by Terrence Rafferty
In his 1984 novel The Color of Money, Walter Tevis returned to his most famous character. Fast Eddie Felson, the brash young straight-pool stud of The Hustler. More than twenty years later. Eddie has slowed down quite a bit: he’s running a poolroom in Kentucky, not hustling any more, barely playing at all. As the novel begins, Fast Eddie is being lured out of his midlife stupor by the prospect of playing exhibition matches with his old antagonist Minnesota Fats, the great player he beat at the end of The Hustler—a moral victory that ended Eddie’s hustling career because he refused to pay off the underworld ‘stakehorses’, the men who put up the money for big-time matches. Thanks to that epic confrontation, Eddie is a legend: in the course of his exhibitions with Fats, he discovers that he would rather be a real pool player again.
In Tevis’ novel, says his widow, Eleanors, ‘Fast Eddie hadn’t played pool for twenty years, just as Walter hadn’t written anything for seventeen, at one point in his life.’ (He spent the years between his second novel. The Man Who Fell to Earth, and his third. Mockingbird, teaching and drinking: but after all that wasted time, Tevis published four new novels and a collection of stories between 1980 and his death in 1984.) ‘The emphasis of the story is on Fast Eddie as a middle-aged man,’ says Eleanora Tevis, ‘who has come out of this dream that everyone goes into from the age of thirty to maybe fifty. You wake up and you’re fifty and God knows where the last twenty years have gone. The big question for Walter was, How do you walk out on that amount of talent, just run away from it? Fast Eddie was Walter, of course.’
In the film The Color of Money, which was shot in Chicago earlier this year and is now being prepared for a Christmas release in the US, the questions will be a little different. There are more people than Walter Tevis identifying themselves with Fast Eddie Felson now: there’s also screenwriter Richard Price, director Martin Scorsese and, not least, Paul Newman, returning to the character he first played in Robert Rossen’s 1961 film of The Hustler. Price says: ‘You always have to find the thing that connects your autobiography with your subject. Here, it was, “What would happen to me if they took away my ability to write? What would happen to Marty if he couldn’t make films?” You turn sour and you curdle, you’re denying the thing that gives you life. That’s what Fast Eddie does—he doesn’t play pool any more and it’s killing him. It’s his life and his way of making art and he has to rediscover himself to save his ass.’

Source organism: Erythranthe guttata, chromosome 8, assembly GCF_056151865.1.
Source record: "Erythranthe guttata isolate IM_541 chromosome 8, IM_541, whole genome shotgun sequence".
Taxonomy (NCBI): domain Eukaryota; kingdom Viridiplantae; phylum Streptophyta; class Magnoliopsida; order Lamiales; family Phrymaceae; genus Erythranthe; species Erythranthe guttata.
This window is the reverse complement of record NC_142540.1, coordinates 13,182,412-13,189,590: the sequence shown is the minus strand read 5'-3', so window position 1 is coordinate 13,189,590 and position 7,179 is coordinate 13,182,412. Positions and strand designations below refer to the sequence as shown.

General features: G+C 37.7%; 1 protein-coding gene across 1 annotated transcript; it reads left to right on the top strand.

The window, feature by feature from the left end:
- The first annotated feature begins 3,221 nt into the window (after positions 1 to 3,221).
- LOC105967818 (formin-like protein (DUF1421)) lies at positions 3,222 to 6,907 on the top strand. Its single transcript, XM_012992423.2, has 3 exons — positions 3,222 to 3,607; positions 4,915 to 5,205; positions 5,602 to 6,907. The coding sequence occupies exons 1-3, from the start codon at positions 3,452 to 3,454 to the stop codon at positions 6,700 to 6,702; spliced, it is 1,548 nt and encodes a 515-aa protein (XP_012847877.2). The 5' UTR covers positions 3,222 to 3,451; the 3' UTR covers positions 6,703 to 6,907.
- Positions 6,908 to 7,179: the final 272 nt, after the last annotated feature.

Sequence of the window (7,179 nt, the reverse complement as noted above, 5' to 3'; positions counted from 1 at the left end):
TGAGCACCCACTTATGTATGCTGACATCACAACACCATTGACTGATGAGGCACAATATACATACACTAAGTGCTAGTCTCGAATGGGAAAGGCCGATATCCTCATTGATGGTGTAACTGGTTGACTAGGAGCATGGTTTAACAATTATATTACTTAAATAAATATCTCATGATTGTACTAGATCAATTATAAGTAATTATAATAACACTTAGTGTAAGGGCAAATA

Scorsese adds: ‘What it’s really all about is whether he can change his life a little bit and do what he used to do—not in the sense of winning all his games, but just having the guts to go into a poolroom again and play.’ Price’s and Scorsese’s versions of Eddie Felson sound pretty close to what Tevis had in mind, but they decided early on to discard the novel’s plot: Felson’s matches with Fats, his restorative affair with an Englishwoman, his triumphant return to form in a nine-ball tournament against younger players. ‘I thought it was a really good book, and I like Walter Tevis as a novelist, but I thought almost nothing in it was usable,’ says Price—perhaps sensing that the writer had made his character entirely in his own image, and that the film-makers would have to remake him in their own.
The ‘Fast’ part of the character probably came pretty easily to Scorsese and Price. Both are headlong, impatient talkers, spewing out words in sudden cascades of sentences (Price) or rapid, intense spritzes of disconnected phrases (Scorsese). ‘When we had our first meeting with Newman,’ Scorsese says, ‘Richard and I were talking so fast Paul didn’t know what hit him.’ And both were, like Eddie Felson, quick starters, hot shots in their twenties: the first of Price’s four novels. The Wanderers, was published when he was twenty-four; Scorsese made three features, including Mean Streets, before turning thirty.